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Pakistan’s Navy Uses the AMAN Exercises As Means Of Diplomacy

Pakistan’s Navy Uses the Aman Exercises as a Means of Diplomacy

Pakistan has successfully demonstrated its readiness, interoperability, and connectivity with the world community through a series of multilateral military exercises, in contrast to its neighboring foe’s aspirations and wicked plots. For instance, every two years, there is an exercise called AMAN. The Pakistan Navy took the initiative in 2007, and since then, its a part of Pakistan’s naval diplomacy strategy. It does double duty: bolstering Pakistan’s softer image as a peace and cooperation advocate while providing conventional balance to hostile exercises like the Milan and Malabar Exercises. Pakistan’s coastline is roughly 1,000 kilometers long, and the country plays a significant role as a major player in the Indian Ocean Region. Being a nuclear power and in a strategically important location has allowed the Pakistan Navy to work towards Diplo-economic goals related to maintaining calm and safety in the Indian Ocean.
Naval drills like AMAN, trade shows, and global conferences like PIMEC (2023), articulation, and configuration are well worth the investment because of the improvements they provide to communication and cooperation. It’s not just a matter of safety; it’s also a matter of national pride. The goal of Pakistan is to convince the enemy that maintaining the status quo during times of peace is preferable and that any tendency towards more daring alternatives is unwise. Using AMAN exercises, Pakistan has created a favorable strategic environment for herself. For example, in international circles, Pakistan has been praised for bringing states that have traditionally been adversaries to the table by providing a forum for dialogue under a neutral flag. Pakistan’s commitment to bringing peace and faith in international cooperation is seen in its efforts to create an apolitical environment where even fierce rivals (like Russia and NATO, China and the USA, etc.) may share a friendly platform. There will be a cultural showcase, a food festival, and sporting events as part of this flagship multilateral maritime maneuver exercise, all of which will help improve Pakistan’s image. Around 40 countries took part in the last exercise, AMAN 21. It’s anticipated that this year’s event will include more than 50 participating nations. The message to Pakistan’s enemies is clear: Pakistan is not as alone as it may have hoped in the past. It can hold its own or even increase the number of governments participating in maritime drills against similar operations in its eastern neighborhood. As a result, Pakistan’s naval diplomacy strategy against India is at least at a standstill, if not clearly in the ascendancy. About 70 percent of hydrocarbon commerce is conducted through this route which adds to the importance of the Indian Ocean region. Therefore, the dynamic peace project also demonstrates Pakistan’s willingness to combat terrorism and maritime crimes, such as drug smuggling, human trafficking, piracy, etc., by increasing its maritime capability.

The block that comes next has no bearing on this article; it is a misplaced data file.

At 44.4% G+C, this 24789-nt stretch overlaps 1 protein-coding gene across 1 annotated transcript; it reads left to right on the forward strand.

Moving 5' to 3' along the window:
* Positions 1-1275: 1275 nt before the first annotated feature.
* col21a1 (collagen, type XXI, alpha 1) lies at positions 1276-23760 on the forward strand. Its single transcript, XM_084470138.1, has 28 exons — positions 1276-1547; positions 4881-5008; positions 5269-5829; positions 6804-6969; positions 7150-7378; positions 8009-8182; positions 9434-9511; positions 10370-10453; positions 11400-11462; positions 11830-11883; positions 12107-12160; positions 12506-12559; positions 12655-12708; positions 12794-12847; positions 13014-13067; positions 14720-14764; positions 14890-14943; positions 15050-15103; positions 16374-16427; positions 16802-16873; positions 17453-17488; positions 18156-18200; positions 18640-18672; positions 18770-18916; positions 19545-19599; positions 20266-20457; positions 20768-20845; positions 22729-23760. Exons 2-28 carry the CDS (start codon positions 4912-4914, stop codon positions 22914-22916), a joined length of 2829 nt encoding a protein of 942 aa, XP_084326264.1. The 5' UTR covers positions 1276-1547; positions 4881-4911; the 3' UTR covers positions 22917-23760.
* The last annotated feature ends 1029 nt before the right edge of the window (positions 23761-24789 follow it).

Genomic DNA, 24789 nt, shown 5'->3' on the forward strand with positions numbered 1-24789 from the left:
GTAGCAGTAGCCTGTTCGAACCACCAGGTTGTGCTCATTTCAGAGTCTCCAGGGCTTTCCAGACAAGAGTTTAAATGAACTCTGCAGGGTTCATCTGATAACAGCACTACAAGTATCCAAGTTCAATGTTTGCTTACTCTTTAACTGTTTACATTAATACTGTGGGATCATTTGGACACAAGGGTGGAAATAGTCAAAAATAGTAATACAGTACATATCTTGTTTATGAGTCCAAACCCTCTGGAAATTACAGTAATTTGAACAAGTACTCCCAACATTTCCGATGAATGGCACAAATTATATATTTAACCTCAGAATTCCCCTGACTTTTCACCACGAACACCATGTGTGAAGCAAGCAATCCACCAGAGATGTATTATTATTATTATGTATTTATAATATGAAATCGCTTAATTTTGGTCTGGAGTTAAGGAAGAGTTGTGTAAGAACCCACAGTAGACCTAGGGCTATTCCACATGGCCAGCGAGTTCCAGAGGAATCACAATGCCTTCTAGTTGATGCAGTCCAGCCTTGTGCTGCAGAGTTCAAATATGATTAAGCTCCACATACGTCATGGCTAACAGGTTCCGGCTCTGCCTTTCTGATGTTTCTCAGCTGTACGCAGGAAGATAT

Diplomatic signaling that indicates the risk of retribution to the adversary is a key component of naval diplomacy, sometimes known as “Blue Diplomacy,” which plays a crucial part in deterrent strategy. It means Pakistan is making good use of this choice by giving the impression that virtually all major power centers are present at its invitation. Therefore, India should come out of its slumber of arrogance and denial, as Pakistan has the resources to defend itself and plan, execute, and demonstrate a viable strategy to establish lasting peace in the Indian Ocean region.
Pakistan’s use of naval diplomacy has proven fruitful in fostering international collaboration. There has been an improvement in credibility, capability demonstration, and clarity of communication. There is, however, always an opportunity for improvement. Pakistan, for instance, has participated in the AMAN Exercises alongside a few SAARC members and ASEAN’s Indonesia. The lack of representation from these two important Asian organizations leaves the region vulnerable to the enemy’s unilateral and unfriendly judgments. Due to India’s veto, Pakistan cannot join the Indian Ocean Rim Association (IORA), limiting the country’s ability to influence policy in the strategically and economically important Indian Ocean Region (IOR). To boost the moral pressure on India, Pakistan should also work to strengthen its influence within regional organizations like the Indian Ocean Rim Association (IORA), the South Asian Association for Regional Cooperation (SAARC), and the Association of Southeast Asian Nations (ASEAN). Therefore, Pakistan should understand the complexity of the stability-instability contradiction. In the Indian Ocean Region, people should use better ways to connect, work together, form partnerships, and work together.

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